7 problems with automated PDF reports
If you want several automated PDF reports, there are a few software solutions, such as those provided by Tableau as well as some generally expensive Business Intelligence systems. The alternative is to find a services provider that can automate the reports either by using a software platform or by programming report production in some way.
Manual report production is time-consuming and risky
Even if you are tasked with as few as, say, 10 reports of 10 pages containing a selection of charts, figures and infographics, manual production of these reports is likely to be slow, error-prone and inflexible to minor changes.
This article looks at the 7 most common problems that arise when you have tens, hundreds or thousands of reports that you need to generate in an identical format for different users of your data.
1. Buying a software solution vs buying services
Automated reports are usually generated by specialist software packages or by programmers that can generate the required output – or, a combination of the two. There are some very good software tools that allow you to automate reports yourselves. The problem is that they can be difficult to learn and/or expensive. They tend to be simple on the surface and look good in a demonstration, but can be cumbersome or frustrating for implementing the detailed requirements that you may need. Generally, buying a software solution for one or two projects will not be a good route. Hiring a specialist automated reporting vendor will tend to be a better route.
2. Making changes
Automated processes work best when there are minimal changes during a project. Changes are sometimes necessary, but if the recipient(s) of the reports see the process as something that needs to be refined over time, costs, whether internal or external, for the automated reporting are likely to go way over budget. The more thinking and agreement on requirements that can be carried out in advance, the more smoothly a project will go. Last minute changes really are not recommended when hundreds or thousands of reports are to be produced.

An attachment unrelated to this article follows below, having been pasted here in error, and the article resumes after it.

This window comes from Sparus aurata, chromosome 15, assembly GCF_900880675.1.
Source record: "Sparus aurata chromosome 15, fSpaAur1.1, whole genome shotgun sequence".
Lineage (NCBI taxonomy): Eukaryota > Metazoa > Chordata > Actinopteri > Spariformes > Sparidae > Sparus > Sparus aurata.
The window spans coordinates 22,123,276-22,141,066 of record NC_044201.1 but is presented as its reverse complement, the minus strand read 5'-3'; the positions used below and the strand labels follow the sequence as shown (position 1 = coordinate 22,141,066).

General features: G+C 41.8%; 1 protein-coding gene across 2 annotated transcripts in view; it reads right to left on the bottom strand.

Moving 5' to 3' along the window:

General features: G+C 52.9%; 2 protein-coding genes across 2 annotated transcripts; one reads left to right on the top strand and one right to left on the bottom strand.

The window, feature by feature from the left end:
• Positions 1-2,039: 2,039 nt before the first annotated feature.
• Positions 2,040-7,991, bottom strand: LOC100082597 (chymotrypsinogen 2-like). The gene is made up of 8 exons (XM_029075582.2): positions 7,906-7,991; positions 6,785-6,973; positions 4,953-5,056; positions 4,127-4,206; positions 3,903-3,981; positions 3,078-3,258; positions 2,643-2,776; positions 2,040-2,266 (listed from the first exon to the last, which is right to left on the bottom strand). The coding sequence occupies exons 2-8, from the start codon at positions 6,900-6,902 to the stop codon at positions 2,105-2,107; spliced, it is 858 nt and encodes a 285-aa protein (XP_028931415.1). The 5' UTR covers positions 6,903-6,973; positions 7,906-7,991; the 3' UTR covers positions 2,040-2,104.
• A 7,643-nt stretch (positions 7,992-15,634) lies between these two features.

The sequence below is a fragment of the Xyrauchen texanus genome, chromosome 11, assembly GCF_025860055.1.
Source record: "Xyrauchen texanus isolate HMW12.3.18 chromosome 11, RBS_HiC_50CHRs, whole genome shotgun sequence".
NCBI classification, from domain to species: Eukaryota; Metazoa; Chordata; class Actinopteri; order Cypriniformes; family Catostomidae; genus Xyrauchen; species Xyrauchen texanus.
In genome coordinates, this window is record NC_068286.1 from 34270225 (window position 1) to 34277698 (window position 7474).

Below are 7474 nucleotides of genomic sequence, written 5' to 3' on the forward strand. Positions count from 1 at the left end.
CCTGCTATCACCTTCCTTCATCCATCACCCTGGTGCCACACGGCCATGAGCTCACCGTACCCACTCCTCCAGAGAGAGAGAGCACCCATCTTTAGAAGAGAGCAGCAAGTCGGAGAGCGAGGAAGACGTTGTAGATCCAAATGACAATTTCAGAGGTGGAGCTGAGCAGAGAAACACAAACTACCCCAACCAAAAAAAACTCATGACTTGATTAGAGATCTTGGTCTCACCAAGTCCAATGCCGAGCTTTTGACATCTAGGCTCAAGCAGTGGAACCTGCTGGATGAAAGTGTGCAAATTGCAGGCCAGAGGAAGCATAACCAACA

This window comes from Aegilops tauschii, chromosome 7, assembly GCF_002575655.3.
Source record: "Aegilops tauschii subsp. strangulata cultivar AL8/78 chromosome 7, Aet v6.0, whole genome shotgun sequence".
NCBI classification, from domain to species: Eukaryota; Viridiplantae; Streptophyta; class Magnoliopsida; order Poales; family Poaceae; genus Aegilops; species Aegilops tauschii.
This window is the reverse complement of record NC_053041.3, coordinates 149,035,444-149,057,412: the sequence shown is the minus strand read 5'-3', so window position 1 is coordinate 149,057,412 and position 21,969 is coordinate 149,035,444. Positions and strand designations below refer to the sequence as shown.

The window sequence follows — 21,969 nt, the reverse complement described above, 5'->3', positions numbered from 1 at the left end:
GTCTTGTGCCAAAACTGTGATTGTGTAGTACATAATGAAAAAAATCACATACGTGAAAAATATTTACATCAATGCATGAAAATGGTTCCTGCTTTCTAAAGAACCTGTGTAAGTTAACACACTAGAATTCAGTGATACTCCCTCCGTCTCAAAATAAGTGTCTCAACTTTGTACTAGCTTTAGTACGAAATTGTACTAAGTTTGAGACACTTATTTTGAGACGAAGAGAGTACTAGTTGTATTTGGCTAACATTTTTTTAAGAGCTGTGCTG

3. Dealing with different versions
Different versions of reports, however minor or subtle, are often inevitable. Being clear in advance as to what refinements are needed for different types or versions of a report is important. Programmers can perform more efficiently if they know in advance what tweaks and fixes are needed. Adding different versions after a project has been programmed will always be more expensive.
4. Neglecting testing
An important of the process is testing any automated reports. Testing is not a quick process. It means that test data must be produced which is capable of testing all the variants of the report. In many cases, these variants can multiply quickly making testing a significant task. Without proper testing, there is a real risk that a small number of (or all!) reports will contain an error. It means that where there are late specification changes, there is a dilemma. What do you do? Is it such a small change that you only need to check the effect of the minor change? Or, could the change impact something else which would mean re-doing a full test? It’s a common problem and best avoided by having no late changes.
5. Calculating the results
Where calculating results is part of the process, it is important to have the right tools to hand. There are many tools on the market that can calculate results – from Excel to sophisticated number crunching tools like our MRDCL software. If the calculations are simple, there isn’t a problem, but we worked with a client who was running data calculations in Access themselves, which took over 24 hours to run. In our software, which is geared to heavy number crunching, the run took about one minute. Clearly, this caused a bottleneck when data corrections or additional data was provided.
6. Neglecting the detail
Reports can become complex. Something that is conceptually quite simple can be difficult for many software packages and, indeed, for some report production specialist companies. Here’s an example. Let’s say you need to automate 1000 reports in an employee study. It’s likely that you would want to suppress data from small bases of, say, 10 or less, so that employees cannot be identified. This sounds simple, but unless you have the tools to automate this, it will prove a problem. Similarly, pulling in data from the previous year for comparison should be easy, but what if the data is in a different format from year to year. Can the system cope? These types of details will be important to the success of a project.
7. Poor scheduling
Typically, an automated reporting process goes through several stages that are likely to go across different teams of people or companies. Data is often collected, collated, analysed and reported by different teams with the report recipients needing to provide input into how the reports appear. This means that scheduling when everything happens and what deadlines need to be met is key to the success of a project. It sounds obvious, but automated reporting tasks which are always in crisis are likely to fail at some stage. There needs to be time to make changes, test and agree data and reporting formats. Poor (or no) scheduling is a common cause of a project being problematic.
How we can help?
We are experienced in avoiding all the above problems associated automated reporting and can help you to make sure your project stays on course. Contact, our expert in such tasks, firstname.lastname@example.org, for free advice and help with your project.